Third-Party Review of Supplements

by NSCA's Essentials of Tactical Strength and Conditioning
Kinetic Select November 2021

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This excerpt from NSCA's Essentials of Tactical Strength and Conditioning explains the importance of third-party certifications on supplements in the tactical population.

The following is an exclusive excerpt from the book NSCA's Essentials of Tactical Strength and Conditioning, published by Human Kinetics. All text and images provided by Human Kinetics.

Although the FDA has authority to order product recalls and take action against noncompliant manufacturers and distributors of dietary supplements, the FDA is typically not able to identify noncompliant products until after they have been marketed and sold. Thus, dietary supplements containing adulterants or contaminants may be purchased by consumers before the FDA can demonstrate that a supplement is unsafe or in violation of federal guidelines to restrict the sale or consumption of the supplement. Multiple recent studies have documented cases in which over-the-counter dietary supplements have been adulterated with banned or unapproved stimulants (21, 22), anabolic steroids and related compounds (20), or pharmaceutical drugs (20, 28). As a result, a number of companies have emerged to perform independent third-party testing to verify or certify the purity of dietary supplements. By limiting supplement consumption to products that have been tested by a third party, tactical athletes can greatly reduce their risk of adverse events or failed drug screens as a result of dietary supplementation.

Current supplement certification programs are offered by companies such as NSF International, Informed-Choice, U.S. Pharmacopeia, Consumer Lab, and the Banned Substances Control Group (BSCG). Companies that manufacture and distribute supplements can voluntarily (and for a cost) submit their products for independent verification and certification from these companies; upon approval, these products will bear a logo on the product label to demonstrate that they passed inspection. Tactical personnel should be advised to carefully inspect the label of any potential supplement purchase and seek out products that bear logos indicating third-party certification from a reputable company.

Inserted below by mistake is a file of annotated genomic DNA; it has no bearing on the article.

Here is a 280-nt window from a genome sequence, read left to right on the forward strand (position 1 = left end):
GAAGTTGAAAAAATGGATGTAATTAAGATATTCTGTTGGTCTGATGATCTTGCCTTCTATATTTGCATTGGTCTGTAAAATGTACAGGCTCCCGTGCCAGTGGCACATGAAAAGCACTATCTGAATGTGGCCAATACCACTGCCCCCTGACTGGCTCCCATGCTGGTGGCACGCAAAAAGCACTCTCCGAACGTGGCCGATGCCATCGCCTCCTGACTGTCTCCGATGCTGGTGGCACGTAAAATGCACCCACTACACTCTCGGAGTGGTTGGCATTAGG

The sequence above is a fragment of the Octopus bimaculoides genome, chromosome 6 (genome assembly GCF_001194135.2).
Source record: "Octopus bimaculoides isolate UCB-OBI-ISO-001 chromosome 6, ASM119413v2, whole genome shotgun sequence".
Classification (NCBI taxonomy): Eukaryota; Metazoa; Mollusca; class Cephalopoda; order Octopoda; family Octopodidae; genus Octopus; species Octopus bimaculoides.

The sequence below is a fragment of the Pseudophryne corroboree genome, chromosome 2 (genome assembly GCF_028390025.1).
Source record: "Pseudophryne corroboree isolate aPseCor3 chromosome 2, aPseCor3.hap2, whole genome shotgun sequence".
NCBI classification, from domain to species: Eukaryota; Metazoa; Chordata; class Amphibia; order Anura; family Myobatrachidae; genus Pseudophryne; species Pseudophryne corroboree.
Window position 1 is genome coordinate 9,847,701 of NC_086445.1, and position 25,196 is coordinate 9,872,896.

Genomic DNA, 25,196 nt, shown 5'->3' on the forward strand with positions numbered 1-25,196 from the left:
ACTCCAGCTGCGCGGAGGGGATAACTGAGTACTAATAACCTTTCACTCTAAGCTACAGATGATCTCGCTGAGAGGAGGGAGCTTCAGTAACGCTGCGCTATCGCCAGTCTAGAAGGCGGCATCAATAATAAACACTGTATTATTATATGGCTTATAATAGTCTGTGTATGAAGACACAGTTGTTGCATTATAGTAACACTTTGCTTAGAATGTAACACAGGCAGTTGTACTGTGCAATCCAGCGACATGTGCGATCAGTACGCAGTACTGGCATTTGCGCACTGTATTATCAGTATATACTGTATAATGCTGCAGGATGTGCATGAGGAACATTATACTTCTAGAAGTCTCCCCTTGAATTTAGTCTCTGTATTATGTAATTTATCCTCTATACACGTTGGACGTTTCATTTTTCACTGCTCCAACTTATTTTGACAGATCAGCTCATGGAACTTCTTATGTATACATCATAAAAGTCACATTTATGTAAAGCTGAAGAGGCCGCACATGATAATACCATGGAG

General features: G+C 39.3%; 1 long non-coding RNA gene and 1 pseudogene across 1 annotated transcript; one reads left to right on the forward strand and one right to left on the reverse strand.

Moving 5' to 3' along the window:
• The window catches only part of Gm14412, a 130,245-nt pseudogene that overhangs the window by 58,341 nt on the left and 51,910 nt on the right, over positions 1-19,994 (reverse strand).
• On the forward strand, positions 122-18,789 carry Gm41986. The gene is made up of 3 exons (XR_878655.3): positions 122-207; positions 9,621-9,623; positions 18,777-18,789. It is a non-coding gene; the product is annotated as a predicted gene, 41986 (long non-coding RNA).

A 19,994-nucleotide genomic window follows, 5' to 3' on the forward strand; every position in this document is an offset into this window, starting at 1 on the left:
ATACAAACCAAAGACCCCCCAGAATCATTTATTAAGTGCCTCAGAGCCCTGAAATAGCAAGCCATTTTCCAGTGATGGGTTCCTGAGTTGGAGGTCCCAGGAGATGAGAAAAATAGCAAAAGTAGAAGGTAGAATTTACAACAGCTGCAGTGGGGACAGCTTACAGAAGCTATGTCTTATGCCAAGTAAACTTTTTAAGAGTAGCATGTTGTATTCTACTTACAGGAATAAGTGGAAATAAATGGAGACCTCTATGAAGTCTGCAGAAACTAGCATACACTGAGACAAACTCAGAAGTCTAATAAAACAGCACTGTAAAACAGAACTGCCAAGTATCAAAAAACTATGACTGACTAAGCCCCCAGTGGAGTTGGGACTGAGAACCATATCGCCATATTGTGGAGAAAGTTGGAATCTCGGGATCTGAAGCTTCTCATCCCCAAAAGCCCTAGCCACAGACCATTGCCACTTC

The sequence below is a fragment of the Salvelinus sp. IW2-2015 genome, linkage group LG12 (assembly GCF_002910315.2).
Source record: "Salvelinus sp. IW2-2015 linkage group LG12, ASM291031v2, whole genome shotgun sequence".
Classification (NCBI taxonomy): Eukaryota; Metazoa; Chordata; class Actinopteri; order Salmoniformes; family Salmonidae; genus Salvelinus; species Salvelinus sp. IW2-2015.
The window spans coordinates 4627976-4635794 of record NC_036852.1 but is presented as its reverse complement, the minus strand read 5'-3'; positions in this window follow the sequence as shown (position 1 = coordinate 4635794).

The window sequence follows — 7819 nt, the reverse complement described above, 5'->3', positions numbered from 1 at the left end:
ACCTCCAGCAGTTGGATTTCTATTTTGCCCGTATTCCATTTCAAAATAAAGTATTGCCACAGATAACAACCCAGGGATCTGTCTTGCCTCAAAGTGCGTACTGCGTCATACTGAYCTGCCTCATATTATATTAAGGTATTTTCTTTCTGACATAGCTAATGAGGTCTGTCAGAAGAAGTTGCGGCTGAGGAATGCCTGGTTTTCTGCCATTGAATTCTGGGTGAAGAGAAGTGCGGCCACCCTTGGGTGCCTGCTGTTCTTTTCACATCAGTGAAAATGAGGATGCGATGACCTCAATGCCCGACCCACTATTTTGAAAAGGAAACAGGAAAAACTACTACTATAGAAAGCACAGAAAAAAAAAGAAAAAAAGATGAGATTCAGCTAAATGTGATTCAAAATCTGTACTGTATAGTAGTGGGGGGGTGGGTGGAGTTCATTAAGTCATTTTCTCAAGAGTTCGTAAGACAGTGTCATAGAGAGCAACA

Third-party testing can take a number of forms:

  • Certification of manufacturing facilities: This process generally includes a full (paper or electronic and physical) audit of the manufacturing facilities, including personnel, equipment, operating procedures, and records kept by the facility, to ensure that the facility complies with CGMPs and is free of contaminants. Facility certification typically includes return visits, whereby the certifying body performs periodic visits to ensure that the manufacturer maintains compliance with CGMPs while enrolled in the certification program.
  • Certification of raw ingredients: Companies that distribute raw ingredients for use in a wide range of supplements can voluntarily enroll to have their ingredients certified. This certification generally involves a third-party company testing the ingredients for identity, purity, strength, and quality. The testing typically aims to verify that the ingredient is prepared and handled according to CGMPS, matches the identity and purity that are claimed, is free of contaminants, and is free of banned substances.
  • Certification of finished dietary supplements: For this certification, third-party companies generally inspect a facility to ensure CGMP compliance. They then test the finished product to ensure that it meets label claims (including identity and purity of ingredients), is free of contaminants, and is free of banned substances.

To ensure that compliance is maintained for certified facilities, raw ingredients, or finished products, companies must generally agree to periodic follow-up testing for as long as they remain enrolled in the program and claim to be third-party certified. Any certification labels should be closely inspected to determine what types of certification and product testing were performed. Logos may indicate that the manufacturer’s facility was voluntarily audited and inspected to ensure CGMP compliance, that the product was tested for banned substances and adulterants, or that the product was tested to verify the contents of listed ingredients. The exact testing and certification procedures can vary among third-party testing organizations, but the consumption of certified products can significantly reduce the risk of consuming deleterious or banned substances in dietary supplements, thereby reducing the risks of adverse events and positive drug screens.

NSCA's Essentials of Tactical Strength and Conditioning is the ideal preparatory guide for those seeking Tactical Strength and Conditioning Facilitator® (TSAC-F®) certification, and a reference for fitness trainers who work with tactical populations, such as military, law enforcement, and fire and rescue personnel. The book is available in bookstores everywhere, as well as online at the NSCA Store.

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